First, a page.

Study: More LDL is better following heart attacks
Counterintuitive finding suggest statins work in ways unrelated to lowering cholesterol
ROCHESTER, Minn. — Is the premise behind statins in error?
That's a question arising from a surprising Mayo Clinic Health System study published with little notice last month on the relationship between LDL cholesterol and mortality among survivors of cardiac events.
The matched case control study, published in December in the journal BMJ Open, looked at the risk of death from any cause for 23,000 patients hospitalized at Mayo Clinic between 1996 and 2015 for either myocardial infarction, or sudden worsening of heart failure.
After matching 14,000 of these patients according to demographic characteristics, the researchers examined the relationship between mortality and hyperlipidemia, which was defined as LDL greater than 100 mg/dL.
Current practice guidelines hold that the higher your LDL or so-called "bad cholesterol," the greater your chances for heart failure and early death. This is the argument for statins, the LDL-lowering medications taken by millions of Americans, as well as the next generation of LDL-lowering medications known as PCSK9 inhibitors, drugs including Repatha.
"Among patients who had heart attack or heart failure, and who had concurrent hyperlipdemia or no hyperlipidemia, there was a clear difference in mortality," says Dr. Mohammed Yousufuddin, a specialist in internal medicine for Mayo Clinic Health System in Austin and lead author on the paper. "Patients who had hyperlipidemia had lower mortality than patients who had no hyperlipdemia. That's the primary finding."
Yousufuddin said that high LDL cholesterol decreased the risk of mortality by 24 percent after heart attack, and 20 percent after heart failure. The study also found this seemingly protective effect of high LDL effect was dose-dependent. In other words, the higher the LDL, the lower the risk of mortality after a cardiac event, and the lower the LDL, the higher the risk.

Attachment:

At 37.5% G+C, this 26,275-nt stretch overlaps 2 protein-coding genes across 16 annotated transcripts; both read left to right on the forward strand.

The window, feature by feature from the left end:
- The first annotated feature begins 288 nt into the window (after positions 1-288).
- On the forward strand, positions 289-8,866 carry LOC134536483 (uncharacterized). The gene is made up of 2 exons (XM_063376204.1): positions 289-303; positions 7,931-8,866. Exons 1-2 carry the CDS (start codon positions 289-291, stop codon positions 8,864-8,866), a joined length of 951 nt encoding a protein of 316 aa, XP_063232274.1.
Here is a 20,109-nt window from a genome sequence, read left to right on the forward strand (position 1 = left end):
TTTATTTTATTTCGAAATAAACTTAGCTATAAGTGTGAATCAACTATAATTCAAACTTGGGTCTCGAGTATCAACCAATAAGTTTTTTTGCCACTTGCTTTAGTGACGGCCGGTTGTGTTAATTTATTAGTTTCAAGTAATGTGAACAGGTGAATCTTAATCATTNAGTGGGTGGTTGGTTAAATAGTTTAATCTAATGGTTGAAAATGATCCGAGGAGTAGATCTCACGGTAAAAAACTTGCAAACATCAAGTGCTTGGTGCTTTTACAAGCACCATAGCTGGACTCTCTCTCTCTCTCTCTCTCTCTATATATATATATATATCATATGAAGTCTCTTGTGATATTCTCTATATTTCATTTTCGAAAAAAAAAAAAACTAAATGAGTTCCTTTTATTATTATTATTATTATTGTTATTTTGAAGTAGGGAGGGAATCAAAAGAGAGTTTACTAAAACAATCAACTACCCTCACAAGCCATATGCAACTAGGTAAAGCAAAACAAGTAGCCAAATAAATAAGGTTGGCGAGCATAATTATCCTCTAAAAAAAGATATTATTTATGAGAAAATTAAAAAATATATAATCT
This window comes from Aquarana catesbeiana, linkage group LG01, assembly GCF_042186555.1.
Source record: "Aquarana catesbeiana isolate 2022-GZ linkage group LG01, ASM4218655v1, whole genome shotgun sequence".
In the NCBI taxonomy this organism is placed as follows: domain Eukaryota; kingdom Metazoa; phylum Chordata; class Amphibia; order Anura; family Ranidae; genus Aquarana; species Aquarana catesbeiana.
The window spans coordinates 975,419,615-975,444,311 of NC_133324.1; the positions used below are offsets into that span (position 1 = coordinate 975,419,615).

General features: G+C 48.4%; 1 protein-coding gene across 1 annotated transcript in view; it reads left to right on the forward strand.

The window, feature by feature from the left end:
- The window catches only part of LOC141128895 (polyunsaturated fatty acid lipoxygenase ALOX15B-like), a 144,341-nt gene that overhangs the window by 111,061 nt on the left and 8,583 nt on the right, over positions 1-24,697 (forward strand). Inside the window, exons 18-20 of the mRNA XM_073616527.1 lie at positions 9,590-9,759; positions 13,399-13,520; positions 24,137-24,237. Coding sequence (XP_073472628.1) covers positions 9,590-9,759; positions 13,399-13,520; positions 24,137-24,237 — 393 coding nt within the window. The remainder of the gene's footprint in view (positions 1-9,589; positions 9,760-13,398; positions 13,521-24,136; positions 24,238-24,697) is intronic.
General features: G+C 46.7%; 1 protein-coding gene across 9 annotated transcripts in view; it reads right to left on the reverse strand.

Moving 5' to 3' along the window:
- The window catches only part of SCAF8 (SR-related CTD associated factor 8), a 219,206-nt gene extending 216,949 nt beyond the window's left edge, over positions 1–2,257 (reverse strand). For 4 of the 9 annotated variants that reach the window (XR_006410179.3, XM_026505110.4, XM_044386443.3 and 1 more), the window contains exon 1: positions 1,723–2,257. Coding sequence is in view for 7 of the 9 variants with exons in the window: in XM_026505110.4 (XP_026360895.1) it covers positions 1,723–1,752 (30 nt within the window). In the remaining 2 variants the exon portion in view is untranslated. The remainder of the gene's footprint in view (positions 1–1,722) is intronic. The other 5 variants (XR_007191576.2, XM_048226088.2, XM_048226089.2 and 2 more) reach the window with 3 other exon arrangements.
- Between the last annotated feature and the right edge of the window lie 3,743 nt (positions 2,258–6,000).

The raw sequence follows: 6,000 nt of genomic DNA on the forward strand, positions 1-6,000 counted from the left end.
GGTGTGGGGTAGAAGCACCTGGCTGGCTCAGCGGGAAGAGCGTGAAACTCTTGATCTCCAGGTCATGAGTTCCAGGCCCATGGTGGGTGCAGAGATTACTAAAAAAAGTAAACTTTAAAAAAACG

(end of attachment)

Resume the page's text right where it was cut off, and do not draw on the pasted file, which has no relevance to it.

Finally, the authors found that elevated LDL proved protective for patients with a host of comorbid conditions, including cancer, kidney disease, COPD and diabetes. "When these comorbidities occur in association with concomitant hyperlipidemia," Yousufuddin said, "the mortalities appear to be attenuated. Patients with cancer who have hyperlipidemia have lower mortality than those who have cancer and don't have hyperlipidemia. So that's a very interesting finding."
Trials of statins have shown the medications lower the risk of mortality when taken as secondary prevention, which is to say, for those who've suffered a cardiac event. The authors believe this positive effect of statins may be due to so-called pleitropic effects, or effects unrelated to the drugs' lowering of LDL. Like aspirin, statins have anti-inflammatory effects.
For heart attack patients with high LDL, the authors concluded that "clinical care should not focus on lipid targets; rather, evidence-based secondary prevention strategies should be initiated."
"This data is mostly for patients in the hospital with a heart attack," said Yousufuddin. "Most studies of LDL cholesterol assess the association between high cholesterol and subsequent heart attack in relatively healthy patient populations."
That, said, the authors concluded as follows: "Further studies are needed to understand the complex relationship between high LDL and mortality ... and to define appropriate (LDL) targets to maximize benefits."